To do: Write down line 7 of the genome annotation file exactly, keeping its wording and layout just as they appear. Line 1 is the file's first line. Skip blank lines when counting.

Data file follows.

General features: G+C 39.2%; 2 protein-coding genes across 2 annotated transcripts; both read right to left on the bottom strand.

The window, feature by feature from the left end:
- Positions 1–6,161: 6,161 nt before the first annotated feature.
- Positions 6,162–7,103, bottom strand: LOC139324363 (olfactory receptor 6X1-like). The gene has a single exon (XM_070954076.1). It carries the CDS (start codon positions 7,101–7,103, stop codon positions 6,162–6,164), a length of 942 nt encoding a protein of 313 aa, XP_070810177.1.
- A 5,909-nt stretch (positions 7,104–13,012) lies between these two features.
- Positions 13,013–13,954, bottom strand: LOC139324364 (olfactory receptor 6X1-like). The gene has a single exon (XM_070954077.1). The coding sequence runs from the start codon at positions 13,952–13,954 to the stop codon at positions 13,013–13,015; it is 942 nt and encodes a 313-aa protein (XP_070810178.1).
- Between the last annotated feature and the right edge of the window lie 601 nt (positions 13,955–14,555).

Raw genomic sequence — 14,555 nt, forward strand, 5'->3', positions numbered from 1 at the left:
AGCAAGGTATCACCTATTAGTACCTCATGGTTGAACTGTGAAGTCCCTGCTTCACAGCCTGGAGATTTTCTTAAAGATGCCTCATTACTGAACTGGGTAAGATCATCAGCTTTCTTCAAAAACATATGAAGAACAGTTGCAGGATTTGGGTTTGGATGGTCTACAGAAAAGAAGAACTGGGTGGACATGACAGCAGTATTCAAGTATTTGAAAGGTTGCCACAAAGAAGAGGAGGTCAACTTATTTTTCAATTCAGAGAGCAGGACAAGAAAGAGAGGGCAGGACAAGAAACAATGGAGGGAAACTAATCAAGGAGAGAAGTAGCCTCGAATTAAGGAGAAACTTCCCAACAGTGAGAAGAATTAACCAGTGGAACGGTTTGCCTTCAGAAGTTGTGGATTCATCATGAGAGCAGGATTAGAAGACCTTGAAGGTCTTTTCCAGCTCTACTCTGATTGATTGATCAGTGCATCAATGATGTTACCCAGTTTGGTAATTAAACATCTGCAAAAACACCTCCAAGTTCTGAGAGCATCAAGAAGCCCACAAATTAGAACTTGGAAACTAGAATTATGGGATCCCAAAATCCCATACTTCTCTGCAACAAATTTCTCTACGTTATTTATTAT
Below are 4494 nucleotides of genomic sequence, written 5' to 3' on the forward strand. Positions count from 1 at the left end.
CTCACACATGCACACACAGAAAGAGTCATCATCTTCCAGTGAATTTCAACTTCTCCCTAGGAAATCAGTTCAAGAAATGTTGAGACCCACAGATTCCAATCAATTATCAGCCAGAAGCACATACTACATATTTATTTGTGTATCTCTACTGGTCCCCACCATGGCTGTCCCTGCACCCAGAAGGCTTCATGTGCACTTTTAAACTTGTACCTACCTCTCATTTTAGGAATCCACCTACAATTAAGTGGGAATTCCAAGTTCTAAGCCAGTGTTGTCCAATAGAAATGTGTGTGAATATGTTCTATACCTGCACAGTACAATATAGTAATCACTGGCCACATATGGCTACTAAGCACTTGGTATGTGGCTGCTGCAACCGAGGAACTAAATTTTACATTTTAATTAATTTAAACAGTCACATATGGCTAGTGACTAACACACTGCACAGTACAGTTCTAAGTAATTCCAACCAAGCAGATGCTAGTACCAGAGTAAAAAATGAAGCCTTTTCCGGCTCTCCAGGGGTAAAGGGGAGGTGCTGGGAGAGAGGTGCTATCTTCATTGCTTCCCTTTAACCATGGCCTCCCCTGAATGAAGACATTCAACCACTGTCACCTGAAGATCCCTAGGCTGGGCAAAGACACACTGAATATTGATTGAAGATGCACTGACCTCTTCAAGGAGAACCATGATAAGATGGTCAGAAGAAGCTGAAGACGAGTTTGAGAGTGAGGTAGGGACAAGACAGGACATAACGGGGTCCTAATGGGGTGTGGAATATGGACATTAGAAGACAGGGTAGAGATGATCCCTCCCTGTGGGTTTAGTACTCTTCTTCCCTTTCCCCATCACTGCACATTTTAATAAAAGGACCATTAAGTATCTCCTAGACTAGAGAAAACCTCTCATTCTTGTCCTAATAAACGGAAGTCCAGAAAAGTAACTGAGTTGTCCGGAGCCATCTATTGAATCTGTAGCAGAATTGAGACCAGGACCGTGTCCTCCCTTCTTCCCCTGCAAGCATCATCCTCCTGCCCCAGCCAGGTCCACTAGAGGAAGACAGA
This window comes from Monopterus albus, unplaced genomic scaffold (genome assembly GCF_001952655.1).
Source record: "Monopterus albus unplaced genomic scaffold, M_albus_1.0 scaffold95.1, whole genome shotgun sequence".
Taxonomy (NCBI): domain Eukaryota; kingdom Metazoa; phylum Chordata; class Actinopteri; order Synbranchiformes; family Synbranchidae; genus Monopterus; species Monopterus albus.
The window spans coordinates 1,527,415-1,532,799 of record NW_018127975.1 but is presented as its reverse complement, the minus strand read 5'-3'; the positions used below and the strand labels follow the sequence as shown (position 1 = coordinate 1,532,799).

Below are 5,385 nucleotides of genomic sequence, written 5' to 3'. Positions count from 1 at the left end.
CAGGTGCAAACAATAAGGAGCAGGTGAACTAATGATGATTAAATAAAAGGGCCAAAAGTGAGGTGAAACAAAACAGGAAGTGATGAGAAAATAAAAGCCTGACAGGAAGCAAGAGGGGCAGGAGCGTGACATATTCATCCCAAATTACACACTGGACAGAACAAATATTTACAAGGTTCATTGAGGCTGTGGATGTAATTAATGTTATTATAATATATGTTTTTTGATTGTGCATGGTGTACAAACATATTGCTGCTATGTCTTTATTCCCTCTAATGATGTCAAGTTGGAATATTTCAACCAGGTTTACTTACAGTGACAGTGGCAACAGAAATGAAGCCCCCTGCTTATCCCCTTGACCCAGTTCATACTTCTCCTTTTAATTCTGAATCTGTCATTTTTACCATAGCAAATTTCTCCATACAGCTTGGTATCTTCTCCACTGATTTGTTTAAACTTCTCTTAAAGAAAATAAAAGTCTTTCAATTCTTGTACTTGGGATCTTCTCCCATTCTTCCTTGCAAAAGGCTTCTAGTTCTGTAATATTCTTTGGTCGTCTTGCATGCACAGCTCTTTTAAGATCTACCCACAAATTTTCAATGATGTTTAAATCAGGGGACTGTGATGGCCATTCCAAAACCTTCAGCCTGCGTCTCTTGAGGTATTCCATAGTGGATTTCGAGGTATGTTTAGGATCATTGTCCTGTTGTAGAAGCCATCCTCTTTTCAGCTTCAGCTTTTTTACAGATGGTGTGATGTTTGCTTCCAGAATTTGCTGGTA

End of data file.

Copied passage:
- Between the last annotated feature and the right edge of the window lie 601 nt (positions 13,955–14,555).